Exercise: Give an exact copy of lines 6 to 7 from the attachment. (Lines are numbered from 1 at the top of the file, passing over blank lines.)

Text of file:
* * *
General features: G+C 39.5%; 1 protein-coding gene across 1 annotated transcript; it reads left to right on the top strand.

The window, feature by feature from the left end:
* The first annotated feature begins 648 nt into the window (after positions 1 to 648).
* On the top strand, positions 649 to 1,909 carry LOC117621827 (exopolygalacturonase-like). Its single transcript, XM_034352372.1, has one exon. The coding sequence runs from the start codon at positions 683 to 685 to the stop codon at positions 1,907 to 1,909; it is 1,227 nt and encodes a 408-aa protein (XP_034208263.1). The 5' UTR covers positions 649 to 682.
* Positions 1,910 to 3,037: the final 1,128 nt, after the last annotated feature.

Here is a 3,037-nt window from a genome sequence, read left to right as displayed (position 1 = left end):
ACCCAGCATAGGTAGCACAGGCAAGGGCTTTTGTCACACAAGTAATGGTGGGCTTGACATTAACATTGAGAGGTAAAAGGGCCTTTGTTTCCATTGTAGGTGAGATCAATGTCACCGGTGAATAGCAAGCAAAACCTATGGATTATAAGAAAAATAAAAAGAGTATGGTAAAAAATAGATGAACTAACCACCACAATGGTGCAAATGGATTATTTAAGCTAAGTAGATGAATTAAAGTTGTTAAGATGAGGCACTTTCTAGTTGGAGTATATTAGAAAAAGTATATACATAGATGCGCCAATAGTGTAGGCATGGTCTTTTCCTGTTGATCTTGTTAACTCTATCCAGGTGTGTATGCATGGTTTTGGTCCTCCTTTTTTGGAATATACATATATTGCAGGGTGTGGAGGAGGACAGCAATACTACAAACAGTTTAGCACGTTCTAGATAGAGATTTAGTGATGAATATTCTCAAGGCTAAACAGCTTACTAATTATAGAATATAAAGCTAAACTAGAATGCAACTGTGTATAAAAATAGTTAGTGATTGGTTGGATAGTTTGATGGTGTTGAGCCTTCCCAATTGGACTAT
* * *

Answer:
Here is a 3,037-nt window from a genome sequence, read left to right as displayed (position 1 = left end):
ACCCAGCATAGGTAGCACAGGCAAGGGCTTTTGTCACACAAGTAATGGTGGGCTTGACATTAACATTGAGAGGTAAAAGGGCCTTTGTTTCCATTGTAGGTGAGATCAATGTCACCGGTGAATAGCAAGCAAAACCTATGGATTATAAGAAAAATAAAAAGAGTATGGTAAAAAATAGATGAACTAACCACCACAATGGTGCAAATGGATTATTTAAGCTAAGTAGATGAATTAAAGTTGTTAAGATGAGGCACTTTCTAGTTGGAGTATATTAGAAAAAGTATATACATAGATGCGCCAATAGTGTAGGCATGGTCTTTTCCTGTTGATCTTGTTAACTCTATCCAGGTGTGTATGCATGGTTTTGGTCCTCCTTTTTTGGAATATACATATATTGCAGGGTGTGGAGGAGGACAGCAATACTACAAACAGTTTAGCACGTTCTAGATAGAGATTTAGTGATGAATATTCTCAAGGCTAAACAGCTTACTAATTATAGAATATAAAGCTAAACTAGAATGCAACTGTGTATAAAAATAGTTAGTGATTGGTTGGATAGTTTGATGGTGTTGAGCCTTCCCAATTGGACTAT